We know that many of you who are CARiD's customer base are enthusiasts at heart, and enthusiasts want their rides to be the best they can, AND want their garages and workshops to be that way too.
Many of us are home, perhaps working from home, or maybe home and not working at present. Either way, you may find yourself with some extra time on your hands. These may be uncertain times, but that doesn't mean we can't think positive thoughts. One way to stay positive is to stay engaged, and one way to do that is by diving into a project.
We thought it would be constructive to share some ideas about tackling that garage project which has been on your to-do list for, like, forever. This is NOT some mega-dollar, multi-month, 12-subcontractor rebuild like you might see on reality TV. Instead, our focus here is on a budget-conscious, mostly DIY approach which for some can be accomplished in a long weekend, and for others, could be spread out over a few weeks.
What's important to remember right now is that you have some time, you have the desire, and you have our guidance! This will be a 3-part series of articles: Part 1 is "Clean it!"; Part 2 is "Design it!" and Part 3 is "Organize it!". Here, we present Part 1.
I've seen inside enough garages to be convinced that an alien from outer space would presume that garages are SUPPOSED to be filled with outdated furniture, last year's Christmas tree, broken lawn equipment, and enough cardboard boxes to build a 20 ft. high wall. Our initial challenge might be the toughest: sorting through and tossing out all the crap that doesn't belong there.
The best approach is to break this down into manageable chunks. We've all heard the expression "one person's junk is another person's treasure". And what I think of as "junk" might be precious memories to you, so you won't be reading any advice from us along the lines of "that old baby book from 1954?!? Toss it!" Instead, we offer this generic approach: everything currently in the garage should be divided into 3 major categories:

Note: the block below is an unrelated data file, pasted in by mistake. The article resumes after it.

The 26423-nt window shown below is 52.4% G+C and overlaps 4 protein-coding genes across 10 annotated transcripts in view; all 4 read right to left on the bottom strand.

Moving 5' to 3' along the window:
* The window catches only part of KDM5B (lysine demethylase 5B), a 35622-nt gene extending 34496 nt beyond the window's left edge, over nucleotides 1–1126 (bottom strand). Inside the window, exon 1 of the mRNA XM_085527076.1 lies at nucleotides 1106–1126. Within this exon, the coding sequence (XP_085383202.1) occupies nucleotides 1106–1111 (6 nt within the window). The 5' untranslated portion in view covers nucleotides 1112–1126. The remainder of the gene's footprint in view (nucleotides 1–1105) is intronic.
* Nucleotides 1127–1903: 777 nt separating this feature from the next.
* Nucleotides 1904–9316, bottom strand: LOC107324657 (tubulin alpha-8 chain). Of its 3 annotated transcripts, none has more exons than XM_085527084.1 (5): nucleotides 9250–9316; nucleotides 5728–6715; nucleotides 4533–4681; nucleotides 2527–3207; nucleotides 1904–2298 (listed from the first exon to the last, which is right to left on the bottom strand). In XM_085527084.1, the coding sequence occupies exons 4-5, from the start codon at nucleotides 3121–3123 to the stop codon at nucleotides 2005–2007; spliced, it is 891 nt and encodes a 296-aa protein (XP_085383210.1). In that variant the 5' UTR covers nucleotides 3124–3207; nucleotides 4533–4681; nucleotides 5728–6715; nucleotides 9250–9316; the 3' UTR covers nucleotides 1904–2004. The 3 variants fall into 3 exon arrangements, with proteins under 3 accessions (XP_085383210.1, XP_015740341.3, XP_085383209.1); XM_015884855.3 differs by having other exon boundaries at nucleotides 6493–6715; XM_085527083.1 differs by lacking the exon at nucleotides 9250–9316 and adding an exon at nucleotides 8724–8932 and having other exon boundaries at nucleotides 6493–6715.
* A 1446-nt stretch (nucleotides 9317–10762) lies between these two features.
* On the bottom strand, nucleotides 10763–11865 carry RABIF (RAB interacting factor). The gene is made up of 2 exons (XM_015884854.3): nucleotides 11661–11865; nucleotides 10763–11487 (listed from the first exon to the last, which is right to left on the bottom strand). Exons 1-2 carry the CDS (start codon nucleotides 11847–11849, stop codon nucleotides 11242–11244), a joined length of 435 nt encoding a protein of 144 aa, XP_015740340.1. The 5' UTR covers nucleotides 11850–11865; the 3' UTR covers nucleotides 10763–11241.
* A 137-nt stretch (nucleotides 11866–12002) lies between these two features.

- Stuff that belongs in the trash
- Stuff to keep that belongs elsewhere
- Stuff to keep that will stay in the garage
Stuff that belongs in the trash
Some people say that the best time to throw away stuff is when you're in the mood to do that. How do you get yourself in the mood? By picturing the end result. You're embarking on this garage project because you want to recapture the space for yourself, your cars, your workshop, whatever. With that in mind, we suggest that you pick up each item ONCE, and without lingering, decide, does it stay or does it go?
If it's going, the sooner it leaves your hands and finds its way into a trash receptacle, the better. Large plastic garbage bags work well, or if you want something a bit studier than plastic bags or bins, consider an all-metal trash can, which can handle a lot more abuse in a workshop environment. Large, bulky trash like Aunt Martha's old sofa may require you to order a dumpster. It's simply unproductive to move trash from one corner of the garage to another. Speaking from experience, I can state with confidence that if you have a dedicated trash bin for the junk, the more likely the junk will end up there! (This is also a good time to re-read that Marie Kondo book your spouse gave you for your birthday.)
Stuff to keep that belongs elsewhere
Garages are magnets for all kinds of household stuff that isn't trash: bicycles, lawn mowers, holiday decorations, and seasonal patio furniture are some common examples. Auto enthusiasts have long resigned themselves to the conclusion that this stuff takes storage precedence over their precious vehicles, except, it doesn't have to be that way.